If one person assumes responsibility for another`s promise to contribute to charity, then the contract is valid. In this case, the rule of non-consequence does not apply. 25. Agreement without consideration, unless it is written and registered or is a commitment, made for something or is a commitment to pay a debt prescribed by the statute of limitations It is well established in English law as well as in the Indian Treaty Act that consideration is essential for an enforceable contract. It is an act or abstinence by the promised or another person, at the request of the promisor. The reflection may have passed, future or executor. In accordance with the Indian Contract Act of 1872, the definition of consideration in section 2 d), reflection may be made by “the promisor or any other person” as long as it is done “at the request of the promisor.” Thus, if the promiseor has no objection, the consideration of a promise or another person may differ from that of another person. There are some cases where contracts are enforceable without consideration. Example: A teaches the child of B at the request of B. After six months, B agrees to pay at the sum of 600 euros/- for his teaching. For B`s promises, A`s services are considered past considerations.
In general, taking into account the past is not a valid consideration and has no legal value. The attention of the past is a reflection that has already been received by the promise made to the promisor. In other words, the act or indulgence of the proceeds of the promise is the result of the promise of the promisor. The current consideration cannot therefore be used as the basis for the action for damages.  In Sindha Shri Ganpatsinghji v. Abraham , the Bombay Supreme Court stated that the services provided at the request of the minor were expressed during its minority and sued at the same request, after its majority was a good counterpart to a subsequent explicit promise of him in favour of the person who provided the services. A contract without consideration is non-applicable because it is legally unenforceable. Read 3 min In Curie v.
Misa, the term was defined, “A valid consideration within the meaning of the law may exist either in one right, interest, leniency, injury, loss or liability, given, suffered or assumed by the other.” In accordance with Section 185 of the Indian Contract Act, 1872, no reflection is required to create an agency. The reason why contracts require the exchange of an object of value is to distinguish a legal agreement from a generous gift or a promise made by one party to another, none of which is legally enforceable. For example, if your friend mows your lawn without asking for anything in return, it doesn`t count as a contract because you didn`t promise a quid pro quo. If your friend promises to mow your lawn but doesn`t, you can`t sue for damages. One can be considered a value-creating concept offered and accepted by individuals or organizations that enter into contracts. Anything promised by one party to the other in entering into a contract can be considered a “compensation”: if A signs, for example, a contract to buy a car B for $5,000, A is the consideration of $5,000, and B`s consideration is the car. Section 185 expressly states that there is no need to consider the creation of an agency contract. Therefore, when a person is appointed as an agent, his appointment agreement is valid without consideration. An agent receives the commission as compensation, but no consideration is required at the time of the appointment agreement. For the validity of a contract, there must be several elements: if the benefits are provided voluntarily, without the wish of the promisor or otherwise at his request, the promisor undertakes to compensate the person who has performed his benefits.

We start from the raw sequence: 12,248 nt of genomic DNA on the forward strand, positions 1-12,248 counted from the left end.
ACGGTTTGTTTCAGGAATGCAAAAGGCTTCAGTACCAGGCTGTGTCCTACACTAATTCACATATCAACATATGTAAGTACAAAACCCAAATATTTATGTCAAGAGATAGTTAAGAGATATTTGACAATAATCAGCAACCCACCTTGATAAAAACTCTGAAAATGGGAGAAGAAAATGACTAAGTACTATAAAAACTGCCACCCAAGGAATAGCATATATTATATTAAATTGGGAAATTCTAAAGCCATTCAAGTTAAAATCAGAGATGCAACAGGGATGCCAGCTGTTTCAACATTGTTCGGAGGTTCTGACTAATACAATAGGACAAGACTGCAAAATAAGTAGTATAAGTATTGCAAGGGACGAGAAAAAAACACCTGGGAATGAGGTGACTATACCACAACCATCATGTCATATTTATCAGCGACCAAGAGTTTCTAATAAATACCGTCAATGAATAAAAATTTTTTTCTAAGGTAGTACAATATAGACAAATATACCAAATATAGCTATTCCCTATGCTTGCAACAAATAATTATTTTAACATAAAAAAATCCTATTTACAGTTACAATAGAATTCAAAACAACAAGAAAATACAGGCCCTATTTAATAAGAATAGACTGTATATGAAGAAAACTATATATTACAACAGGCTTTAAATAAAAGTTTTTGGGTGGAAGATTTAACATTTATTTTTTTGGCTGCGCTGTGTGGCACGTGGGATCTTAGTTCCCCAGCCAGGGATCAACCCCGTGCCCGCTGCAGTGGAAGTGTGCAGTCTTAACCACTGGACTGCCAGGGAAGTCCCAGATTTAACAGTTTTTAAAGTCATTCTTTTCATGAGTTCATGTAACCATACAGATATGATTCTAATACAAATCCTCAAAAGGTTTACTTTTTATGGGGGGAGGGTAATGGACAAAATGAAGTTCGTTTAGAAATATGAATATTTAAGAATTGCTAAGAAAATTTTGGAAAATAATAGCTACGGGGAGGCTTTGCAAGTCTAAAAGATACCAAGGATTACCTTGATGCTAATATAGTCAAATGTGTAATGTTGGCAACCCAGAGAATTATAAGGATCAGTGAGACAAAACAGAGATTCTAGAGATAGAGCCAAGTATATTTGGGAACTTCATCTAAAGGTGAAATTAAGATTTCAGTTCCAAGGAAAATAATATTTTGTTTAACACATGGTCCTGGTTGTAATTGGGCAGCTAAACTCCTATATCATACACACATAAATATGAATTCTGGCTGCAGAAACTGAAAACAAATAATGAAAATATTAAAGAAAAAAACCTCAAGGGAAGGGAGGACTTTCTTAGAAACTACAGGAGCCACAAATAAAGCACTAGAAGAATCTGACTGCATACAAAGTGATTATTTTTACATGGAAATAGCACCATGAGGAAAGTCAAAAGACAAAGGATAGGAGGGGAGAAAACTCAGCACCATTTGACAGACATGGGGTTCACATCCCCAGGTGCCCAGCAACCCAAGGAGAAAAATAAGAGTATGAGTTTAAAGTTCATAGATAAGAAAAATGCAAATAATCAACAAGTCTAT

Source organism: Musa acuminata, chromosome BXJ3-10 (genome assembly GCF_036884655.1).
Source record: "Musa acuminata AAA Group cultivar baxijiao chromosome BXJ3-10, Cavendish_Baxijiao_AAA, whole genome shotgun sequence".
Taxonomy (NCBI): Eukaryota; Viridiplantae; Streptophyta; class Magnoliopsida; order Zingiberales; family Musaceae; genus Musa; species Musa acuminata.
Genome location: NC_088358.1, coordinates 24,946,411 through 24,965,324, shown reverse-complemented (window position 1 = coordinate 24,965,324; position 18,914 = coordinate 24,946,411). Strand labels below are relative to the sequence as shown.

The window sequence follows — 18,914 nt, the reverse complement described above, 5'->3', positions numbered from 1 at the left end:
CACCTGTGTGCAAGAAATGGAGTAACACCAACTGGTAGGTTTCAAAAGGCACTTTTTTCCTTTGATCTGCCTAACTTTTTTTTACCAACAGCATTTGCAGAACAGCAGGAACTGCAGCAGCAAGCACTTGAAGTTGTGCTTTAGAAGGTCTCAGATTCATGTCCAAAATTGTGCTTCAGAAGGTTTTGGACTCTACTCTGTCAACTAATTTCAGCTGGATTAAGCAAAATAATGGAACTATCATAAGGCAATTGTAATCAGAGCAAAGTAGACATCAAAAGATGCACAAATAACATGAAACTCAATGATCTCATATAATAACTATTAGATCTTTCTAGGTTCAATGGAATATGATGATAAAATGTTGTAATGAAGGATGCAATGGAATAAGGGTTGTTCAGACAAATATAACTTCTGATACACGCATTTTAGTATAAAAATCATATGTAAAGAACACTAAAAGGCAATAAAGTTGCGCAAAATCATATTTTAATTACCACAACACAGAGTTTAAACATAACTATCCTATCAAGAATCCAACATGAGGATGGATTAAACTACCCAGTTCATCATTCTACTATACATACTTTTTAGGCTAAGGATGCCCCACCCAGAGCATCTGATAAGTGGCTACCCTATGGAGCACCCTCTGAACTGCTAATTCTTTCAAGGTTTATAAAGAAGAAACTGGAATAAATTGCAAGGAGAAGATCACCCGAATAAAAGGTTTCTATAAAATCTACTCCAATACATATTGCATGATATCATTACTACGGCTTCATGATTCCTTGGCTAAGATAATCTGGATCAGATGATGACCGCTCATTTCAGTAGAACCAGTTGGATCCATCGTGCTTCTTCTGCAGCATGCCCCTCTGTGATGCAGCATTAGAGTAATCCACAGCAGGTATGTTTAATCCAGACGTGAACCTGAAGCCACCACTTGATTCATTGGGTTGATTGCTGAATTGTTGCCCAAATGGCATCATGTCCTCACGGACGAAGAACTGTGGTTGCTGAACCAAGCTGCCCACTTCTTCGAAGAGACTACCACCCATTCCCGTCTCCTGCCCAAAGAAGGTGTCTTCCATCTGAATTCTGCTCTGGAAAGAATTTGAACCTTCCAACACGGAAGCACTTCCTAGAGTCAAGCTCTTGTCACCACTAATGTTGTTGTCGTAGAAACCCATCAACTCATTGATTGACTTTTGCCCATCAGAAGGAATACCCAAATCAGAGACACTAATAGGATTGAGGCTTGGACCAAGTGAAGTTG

In such cases, the commitment does not need consideration to support them, and the case falls under section 25 of the act; Sindha Shri Ganpatsingji v. Abraham aka Vazir Mahomed Akuji, (1895) 20 Bom 755.